[kawrn-wawl or, esp. British, -wuh l]


a county in SW England. 1369 sq. mi. (3545 sq. km).
a city in SE Ontario, in S Canada, SW of Ottawa, on the St. Lawrence. Unabridged Based on the Random House Unabridged Dictionary, © Random House, Inc. 2019

Examples from the Web for cornwall

Contemporary Examples of cornwall

Historical Examples of cornwall

  • I grew up in his home in Cornwall; it was my home, just as he was my father in everything but fact.

    The Black Bag

    Louis Joseph Vance

  • His father was a hard-working labourer of the parish of St. Austell, in Cornwall.


    Samuel Smiles

  • Had we stood on an hour longer, gentlemen, we should have been lost on the coast of Cornwall!

    Homeward Bound

    James Fenimore Cooper

  • And if there be a man or a woman in Cornwall that will touch it, they be as uncommon bad as I be!

    A Singer from the Sea

    Amelia Edith Huddleston Barr

  • Cornwall, after telephoning his mother that he would not be home, went with him.

British Dictionary definitions for cornwall



a former administrative county of SW England; became a unitary authority in 2009: hilly, with a deeply indented coastline. Administrative centre: Truro. Pop: 513 500 (2003 est). Area: 3564 sq km (1376 sq miles)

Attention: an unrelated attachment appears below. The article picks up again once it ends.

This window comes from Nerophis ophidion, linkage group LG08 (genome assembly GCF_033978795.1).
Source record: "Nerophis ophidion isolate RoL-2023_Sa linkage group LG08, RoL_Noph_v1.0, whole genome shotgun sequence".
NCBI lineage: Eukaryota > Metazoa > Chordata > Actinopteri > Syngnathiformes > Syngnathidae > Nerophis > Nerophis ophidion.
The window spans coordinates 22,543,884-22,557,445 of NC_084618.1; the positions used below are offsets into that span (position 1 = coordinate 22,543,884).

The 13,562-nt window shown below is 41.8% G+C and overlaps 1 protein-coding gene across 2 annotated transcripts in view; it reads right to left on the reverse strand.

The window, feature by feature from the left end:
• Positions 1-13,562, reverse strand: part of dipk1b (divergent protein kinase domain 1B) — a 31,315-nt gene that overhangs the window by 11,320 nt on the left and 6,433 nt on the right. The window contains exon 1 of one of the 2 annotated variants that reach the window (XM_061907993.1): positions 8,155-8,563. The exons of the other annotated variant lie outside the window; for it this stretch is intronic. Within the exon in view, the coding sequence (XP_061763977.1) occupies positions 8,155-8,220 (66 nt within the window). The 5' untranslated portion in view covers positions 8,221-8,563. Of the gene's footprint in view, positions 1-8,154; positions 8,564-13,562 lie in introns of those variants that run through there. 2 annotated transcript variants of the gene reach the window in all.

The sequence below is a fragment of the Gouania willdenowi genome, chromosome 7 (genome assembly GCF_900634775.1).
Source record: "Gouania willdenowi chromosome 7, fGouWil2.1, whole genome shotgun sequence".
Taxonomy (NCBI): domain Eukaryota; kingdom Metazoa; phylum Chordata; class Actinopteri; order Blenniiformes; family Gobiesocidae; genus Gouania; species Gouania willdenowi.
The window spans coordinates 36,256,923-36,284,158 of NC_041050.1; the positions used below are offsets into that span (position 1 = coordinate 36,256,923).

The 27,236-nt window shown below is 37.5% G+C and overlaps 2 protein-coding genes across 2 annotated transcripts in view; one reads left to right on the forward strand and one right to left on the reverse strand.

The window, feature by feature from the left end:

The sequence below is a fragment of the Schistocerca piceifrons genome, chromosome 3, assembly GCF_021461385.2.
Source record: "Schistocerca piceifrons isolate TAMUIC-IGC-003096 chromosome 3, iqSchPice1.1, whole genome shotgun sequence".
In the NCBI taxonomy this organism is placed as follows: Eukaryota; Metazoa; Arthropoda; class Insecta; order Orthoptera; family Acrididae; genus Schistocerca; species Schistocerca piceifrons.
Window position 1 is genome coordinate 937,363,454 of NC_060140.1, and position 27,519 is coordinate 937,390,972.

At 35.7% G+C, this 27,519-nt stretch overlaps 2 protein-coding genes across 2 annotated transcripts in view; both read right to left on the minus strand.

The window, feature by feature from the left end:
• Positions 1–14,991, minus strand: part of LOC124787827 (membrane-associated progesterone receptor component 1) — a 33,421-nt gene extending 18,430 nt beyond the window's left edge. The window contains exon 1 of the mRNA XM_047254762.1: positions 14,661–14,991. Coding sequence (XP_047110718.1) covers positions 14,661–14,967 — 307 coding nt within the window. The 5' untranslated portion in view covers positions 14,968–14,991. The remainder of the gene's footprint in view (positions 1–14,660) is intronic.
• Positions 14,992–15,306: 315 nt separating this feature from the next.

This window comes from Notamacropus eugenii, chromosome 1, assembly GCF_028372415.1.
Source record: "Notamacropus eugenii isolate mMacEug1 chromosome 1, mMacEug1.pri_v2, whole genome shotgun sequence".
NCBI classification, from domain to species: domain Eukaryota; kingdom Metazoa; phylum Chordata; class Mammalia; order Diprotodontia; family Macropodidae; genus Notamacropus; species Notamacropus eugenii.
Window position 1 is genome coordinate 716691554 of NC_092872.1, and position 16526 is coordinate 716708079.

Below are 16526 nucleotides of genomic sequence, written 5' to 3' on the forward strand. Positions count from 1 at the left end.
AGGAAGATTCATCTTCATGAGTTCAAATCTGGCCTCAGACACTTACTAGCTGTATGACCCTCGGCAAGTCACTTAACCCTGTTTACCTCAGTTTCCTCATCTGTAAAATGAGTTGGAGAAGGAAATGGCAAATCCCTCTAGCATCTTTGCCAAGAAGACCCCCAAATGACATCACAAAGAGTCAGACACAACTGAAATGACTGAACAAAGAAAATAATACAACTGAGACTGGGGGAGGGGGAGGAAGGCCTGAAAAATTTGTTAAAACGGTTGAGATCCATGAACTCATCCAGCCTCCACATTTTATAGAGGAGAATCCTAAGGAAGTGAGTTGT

Collins English Dictionary - Complete & Unabridged 2012 Digital Edition © William Collins Sons & Co. Ltd. 1979, 1986 © HarperCollins Publishers 1998, 2000, 2003, 2005, 2006, 2007, 2009, 2012

Word Origin and History for cornwall


Old English Cornwalas (891), Cornubia (c.705), "the Corn Welsh," from original Celtic tribal name, *Cornowii, Latinized as Cornovii, literally "peninsula people, the people of the horn" (from Celtic kernou "horn," hence "headland"), in reference to the long "horn" of land on which they live, to which the Anglo-Saxons added the plural of Old English walh "stranger, foreigner," especially if Celtic (see Welsh).

Online Etymology Dictionary, © 2010 Douglas Harper